"Catholics in the United States are deeply divided over issues as disparate as LGBTQ inclusion, clerical sexual abuse and celebrating the liturgy, according to a summary of consultations carried out in dioceses across the country in recent months as part of Pope Francis’ Synod on Synodality." - RNS
The question: “If you had to choose between the two, which do you feel is more important for the good of America? That we have the best potential president in the White House or that the Church maintains a good witness before the world?” - Michael Brown
When the biblical fundamentalist movement was in its heyday, evangelicals often complained that the movement was afflicted with a misplaced militance. It seemed to be at war with fellow believers. Today, some of the same evangelicals are caught up in a misplaced militance of their own.
They’re constantly emphasizing battle against American culture and government.
It’s not entirely an emphasis problem, but mostly. Much of what’s trending in our culture is a continued departure from our Christianity-influenced roots. Riding that wave, some of what’s trending in government is also increasingly hostile toward a traditional, Christian way of life—as well as hostile toward certain freedoms.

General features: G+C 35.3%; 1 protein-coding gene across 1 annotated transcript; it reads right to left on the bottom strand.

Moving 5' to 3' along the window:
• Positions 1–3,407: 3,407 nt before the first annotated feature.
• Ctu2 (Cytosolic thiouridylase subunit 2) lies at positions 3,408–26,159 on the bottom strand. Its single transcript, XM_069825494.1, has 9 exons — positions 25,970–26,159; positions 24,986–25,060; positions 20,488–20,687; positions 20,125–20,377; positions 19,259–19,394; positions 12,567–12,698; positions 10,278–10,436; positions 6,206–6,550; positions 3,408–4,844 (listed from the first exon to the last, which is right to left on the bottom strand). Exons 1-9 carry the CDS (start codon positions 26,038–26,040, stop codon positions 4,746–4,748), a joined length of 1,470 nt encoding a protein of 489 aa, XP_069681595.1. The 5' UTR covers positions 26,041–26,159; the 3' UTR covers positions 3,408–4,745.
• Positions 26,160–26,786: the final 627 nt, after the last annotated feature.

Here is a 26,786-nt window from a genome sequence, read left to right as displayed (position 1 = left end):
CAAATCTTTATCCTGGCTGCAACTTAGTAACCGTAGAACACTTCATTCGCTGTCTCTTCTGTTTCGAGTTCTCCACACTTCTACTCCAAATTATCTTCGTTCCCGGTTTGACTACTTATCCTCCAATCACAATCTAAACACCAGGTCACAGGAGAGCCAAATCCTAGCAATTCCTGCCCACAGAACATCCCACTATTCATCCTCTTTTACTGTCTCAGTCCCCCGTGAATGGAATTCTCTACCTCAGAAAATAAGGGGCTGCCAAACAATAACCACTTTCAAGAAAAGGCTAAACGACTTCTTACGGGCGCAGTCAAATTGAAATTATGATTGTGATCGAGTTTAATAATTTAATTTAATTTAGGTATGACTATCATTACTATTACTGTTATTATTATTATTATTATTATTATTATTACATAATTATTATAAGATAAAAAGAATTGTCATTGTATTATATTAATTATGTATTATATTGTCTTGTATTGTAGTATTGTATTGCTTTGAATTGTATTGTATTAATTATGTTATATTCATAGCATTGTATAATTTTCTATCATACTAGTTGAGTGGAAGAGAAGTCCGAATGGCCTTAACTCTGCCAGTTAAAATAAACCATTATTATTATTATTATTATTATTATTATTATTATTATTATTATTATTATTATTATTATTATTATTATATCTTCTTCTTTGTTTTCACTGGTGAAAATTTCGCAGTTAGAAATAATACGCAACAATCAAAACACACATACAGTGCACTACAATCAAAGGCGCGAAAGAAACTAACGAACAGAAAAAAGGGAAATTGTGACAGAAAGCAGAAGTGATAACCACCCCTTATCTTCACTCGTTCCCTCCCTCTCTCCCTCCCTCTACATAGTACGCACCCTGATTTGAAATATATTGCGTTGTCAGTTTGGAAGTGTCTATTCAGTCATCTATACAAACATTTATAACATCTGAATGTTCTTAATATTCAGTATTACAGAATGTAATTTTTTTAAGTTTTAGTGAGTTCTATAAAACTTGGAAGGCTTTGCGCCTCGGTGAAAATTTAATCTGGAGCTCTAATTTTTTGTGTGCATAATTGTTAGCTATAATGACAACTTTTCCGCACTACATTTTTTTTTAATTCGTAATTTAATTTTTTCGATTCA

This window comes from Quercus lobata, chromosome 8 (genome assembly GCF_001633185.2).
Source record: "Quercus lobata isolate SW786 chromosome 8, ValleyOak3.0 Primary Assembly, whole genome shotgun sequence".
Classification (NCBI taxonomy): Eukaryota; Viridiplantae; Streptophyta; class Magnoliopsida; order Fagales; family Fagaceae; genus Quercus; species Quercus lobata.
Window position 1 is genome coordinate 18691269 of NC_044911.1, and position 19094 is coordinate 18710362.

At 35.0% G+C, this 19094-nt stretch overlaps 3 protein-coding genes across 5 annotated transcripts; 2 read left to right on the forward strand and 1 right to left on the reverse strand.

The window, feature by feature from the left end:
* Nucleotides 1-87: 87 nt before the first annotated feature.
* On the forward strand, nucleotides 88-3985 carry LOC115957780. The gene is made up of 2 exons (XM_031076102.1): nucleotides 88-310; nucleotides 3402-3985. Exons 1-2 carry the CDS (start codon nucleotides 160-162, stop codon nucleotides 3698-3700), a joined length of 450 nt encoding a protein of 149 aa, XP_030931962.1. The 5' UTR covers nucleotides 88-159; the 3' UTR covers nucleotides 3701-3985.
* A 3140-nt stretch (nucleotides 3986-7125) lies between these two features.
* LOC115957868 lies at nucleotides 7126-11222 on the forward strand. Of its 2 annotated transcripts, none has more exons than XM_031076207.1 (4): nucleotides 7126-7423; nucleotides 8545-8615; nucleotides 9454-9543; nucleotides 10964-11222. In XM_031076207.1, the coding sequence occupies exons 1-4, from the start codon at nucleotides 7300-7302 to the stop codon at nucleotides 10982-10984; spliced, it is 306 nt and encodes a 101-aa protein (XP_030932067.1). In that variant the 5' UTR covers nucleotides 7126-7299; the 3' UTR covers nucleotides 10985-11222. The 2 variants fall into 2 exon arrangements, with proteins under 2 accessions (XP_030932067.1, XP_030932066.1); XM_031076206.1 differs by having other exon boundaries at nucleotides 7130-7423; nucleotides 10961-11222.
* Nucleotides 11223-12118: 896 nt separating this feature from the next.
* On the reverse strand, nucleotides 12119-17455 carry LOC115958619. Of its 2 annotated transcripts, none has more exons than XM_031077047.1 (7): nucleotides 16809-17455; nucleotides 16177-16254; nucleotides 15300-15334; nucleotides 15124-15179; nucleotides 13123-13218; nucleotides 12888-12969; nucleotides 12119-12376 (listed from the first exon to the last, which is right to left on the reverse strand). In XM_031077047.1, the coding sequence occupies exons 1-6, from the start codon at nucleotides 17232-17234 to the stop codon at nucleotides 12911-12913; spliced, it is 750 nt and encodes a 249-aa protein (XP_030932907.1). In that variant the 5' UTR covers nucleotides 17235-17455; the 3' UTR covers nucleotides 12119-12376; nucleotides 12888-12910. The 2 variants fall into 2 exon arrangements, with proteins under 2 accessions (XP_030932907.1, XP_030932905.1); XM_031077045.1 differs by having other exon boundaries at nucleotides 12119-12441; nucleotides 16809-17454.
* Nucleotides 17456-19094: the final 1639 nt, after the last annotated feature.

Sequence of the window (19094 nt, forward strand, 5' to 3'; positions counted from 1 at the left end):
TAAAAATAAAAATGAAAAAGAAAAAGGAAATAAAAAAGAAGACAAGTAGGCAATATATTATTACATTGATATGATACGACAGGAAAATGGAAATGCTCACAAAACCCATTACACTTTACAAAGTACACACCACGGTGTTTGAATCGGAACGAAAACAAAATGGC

If your focus is narrow, the situation looks worse than it really is. But let’s stipulate that some bad things are happening in society and government, and we should try to slow or reverse these problems—in ways that don’t undermine the rule of law or work against our higher priorities as Christians.
And that’s the problem. Overemphasizing a lower priority always sucks time, energy, and passion from higher priorities.
Against this emphasis problem, let’s consider a simple question:
To hear some talk, you would think “the world” would be in the spiritual crosshairs everywhere in the NT. But that’s not what we find.
"I’m speaking about the Church becoming an appendage to a political party. I’m talking about God’s people getting consumed with election fever. I’m referring to believers putting their hope in a political leader in a way that becomes unhealthy and even idolatrous." - Michael Brown